My Adventure in Spread Betting
My Adventure in Spread Betting
My latest post looks at a new way to trade. I’ll say it right now: this method of trading will not be for everyone. Like most investing methods, you can lose a lot of money if you don’t do due diligence to your research
Interest seemed to have peaked during the global financial crisis, where people lost (and made) a lot of money in just a few seconds. Like many of you, I have been fascinated by the rise of spread betting over the years. Spread betting companies themselves appeared to benefit from this volatility – and I always wondered why that was the case.
Some of the spread betting wins in years gone by have been legendary. The London Evening Standard ran a great feature on some of the biggest results in the last ten years or so, with my favourite being the story of the trader who came in, made £1.1 million trading the DAX, and left without trading again.
Of course, spread betting has not been without its chagrin: the infamous UBS rogue trader who lost over $2 billion from the banks coffers reportedly used spread betting as his trading tactic of choice. So, for all of you wondering, here is a run-down of how spread betting works.
How does spread betting work
Spread betting allows you to trade on the financial markets. Where it differs from many conventional trading methods is that you can both trade on margin and trade on whether a market will go up or down in value.
Trading on margin means that you can open a position with a much smaller deposit than you would need normally. For instance, if you wanted to buy 10,000 shares at 10p per share, rather than parting with £1,000, trading on a 10% margin means that you only need to put down £100 to get access to that position. This is a great way to get access to the financial markets, although it’s not without its pitfalls: trading on margin can result in losses that exceed your initial deposit (£100 in this example), so trade carefully.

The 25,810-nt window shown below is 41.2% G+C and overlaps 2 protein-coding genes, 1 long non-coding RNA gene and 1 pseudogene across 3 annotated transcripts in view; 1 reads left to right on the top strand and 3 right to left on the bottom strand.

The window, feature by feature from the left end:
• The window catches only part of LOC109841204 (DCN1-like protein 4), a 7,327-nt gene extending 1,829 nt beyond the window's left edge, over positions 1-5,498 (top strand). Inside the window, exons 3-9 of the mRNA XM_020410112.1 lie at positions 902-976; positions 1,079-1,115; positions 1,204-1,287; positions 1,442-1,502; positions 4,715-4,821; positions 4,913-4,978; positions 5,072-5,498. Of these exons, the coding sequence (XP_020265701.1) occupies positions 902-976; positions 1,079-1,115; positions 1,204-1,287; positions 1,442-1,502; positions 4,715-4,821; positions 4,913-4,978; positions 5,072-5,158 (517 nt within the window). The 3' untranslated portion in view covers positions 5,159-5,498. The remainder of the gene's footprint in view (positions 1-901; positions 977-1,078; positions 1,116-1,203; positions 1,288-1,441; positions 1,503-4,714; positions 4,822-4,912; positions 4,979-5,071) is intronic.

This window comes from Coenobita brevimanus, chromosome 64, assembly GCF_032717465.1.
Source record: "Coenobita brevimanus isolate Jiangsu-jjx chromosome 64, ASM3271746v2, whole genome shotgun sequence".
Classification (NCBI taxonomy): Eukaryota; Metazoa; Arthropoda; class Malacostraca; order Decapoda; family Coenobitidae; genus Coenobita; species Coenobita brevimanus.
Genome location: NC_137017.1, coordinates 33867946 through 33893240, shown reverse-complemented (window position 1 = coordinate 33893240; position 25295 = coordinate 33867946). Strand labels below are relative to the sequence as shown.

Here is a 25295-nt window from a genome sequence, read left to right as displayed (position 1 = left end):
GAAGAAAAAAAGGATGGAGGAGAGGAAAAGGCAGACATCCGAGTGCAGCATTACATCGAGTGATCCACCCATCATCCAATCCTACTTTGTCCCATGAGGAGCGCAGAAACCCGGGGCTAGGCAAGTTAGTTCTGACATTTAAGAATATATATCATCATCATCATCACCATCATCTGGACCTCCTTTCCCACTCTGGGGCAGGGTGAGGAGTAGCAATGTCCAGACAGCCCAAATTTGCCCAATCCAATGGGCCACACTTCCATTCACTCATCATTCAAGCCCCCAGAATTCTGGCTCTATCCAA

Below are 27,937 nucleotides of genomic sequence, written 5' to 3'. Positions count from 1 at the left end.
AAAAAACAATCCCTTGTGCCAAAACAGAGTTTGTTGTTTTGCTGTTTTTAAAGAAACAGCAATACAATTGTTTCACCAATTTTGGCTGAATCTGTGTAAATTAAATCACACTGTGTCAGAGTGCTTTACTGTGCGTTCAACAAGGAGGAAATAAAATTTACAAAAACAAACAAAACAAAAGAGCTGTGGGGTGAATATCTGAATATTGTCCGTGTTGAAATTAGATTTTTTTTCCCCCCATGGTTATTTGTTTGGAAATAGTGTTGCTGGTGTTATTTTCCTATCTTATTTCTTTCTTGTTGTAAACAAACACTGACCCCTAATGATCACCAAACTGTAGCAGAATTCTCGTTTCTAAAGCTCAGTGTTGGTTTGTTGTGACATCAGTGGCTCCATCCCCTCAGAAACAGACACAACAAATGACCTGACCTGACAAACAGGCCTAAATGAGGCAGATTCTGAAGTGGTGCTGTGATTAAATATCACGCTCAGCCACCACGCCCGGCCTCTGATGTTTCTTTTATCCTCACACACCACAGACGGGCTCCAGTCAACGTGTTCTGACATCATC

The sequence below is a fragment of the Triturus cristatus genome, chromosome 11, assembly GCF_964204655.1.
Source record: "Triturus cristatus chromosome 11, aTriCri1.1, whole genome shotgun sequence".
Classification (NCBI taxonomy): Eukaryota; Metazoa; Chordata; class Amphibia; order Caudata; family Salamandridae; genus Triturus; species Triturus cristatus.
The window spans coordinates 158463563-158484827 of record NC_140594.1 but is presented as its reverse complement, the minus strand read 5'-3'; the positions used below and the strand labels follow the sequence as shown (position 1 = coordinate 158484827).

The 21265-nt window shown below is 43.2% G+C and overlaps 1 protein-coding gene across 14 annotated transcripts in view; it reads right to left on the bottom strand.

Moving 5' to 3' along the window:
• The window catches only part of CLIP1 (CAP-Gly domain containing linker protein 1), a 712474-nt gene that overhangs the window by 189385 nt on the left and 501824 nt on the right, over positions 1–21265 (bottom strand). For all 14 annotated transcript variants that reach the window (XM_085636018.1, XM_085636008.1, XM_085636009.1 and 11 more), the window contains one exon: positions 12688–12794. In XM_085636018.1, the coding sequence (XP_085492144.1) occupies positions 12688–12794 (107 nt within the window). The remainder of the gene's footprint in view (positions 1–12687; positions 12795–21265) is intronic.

My favourite spread betting benefit, however, has to be the fact that you can trade on both a rising and falling market. Sticking with shares, traditionally you can only stand to profit if you buy the shares and they go up in value. However, with spread betting, you can ‘short’ shares or other markets like forex, giving you the chance to potentially profit from that market movement too. In times of economic uncertainty, this can be a really valuable tool to have.
This image helps to explain spread betting pretty well:
Some of the other benefits of spread betting include the tax element. Currently (and this is just the UK I’m talking about) profits on spread betting are exempt from stamp duty and are also tax-free, if they are not your main source of income. This legislation could change in the future, but right now I think it’s a very attractive benefit.
Most spread betting companies provide a wide range of markets. If you can find one that provides over 50 currency pairs and most of the shares of the companies listed on the FTSE 250, odds are you’ve found a reputable provider. In addition, most companies only charge the spread on the trades – which means spread betting can be commission-free.
Did I find spread betting right for me?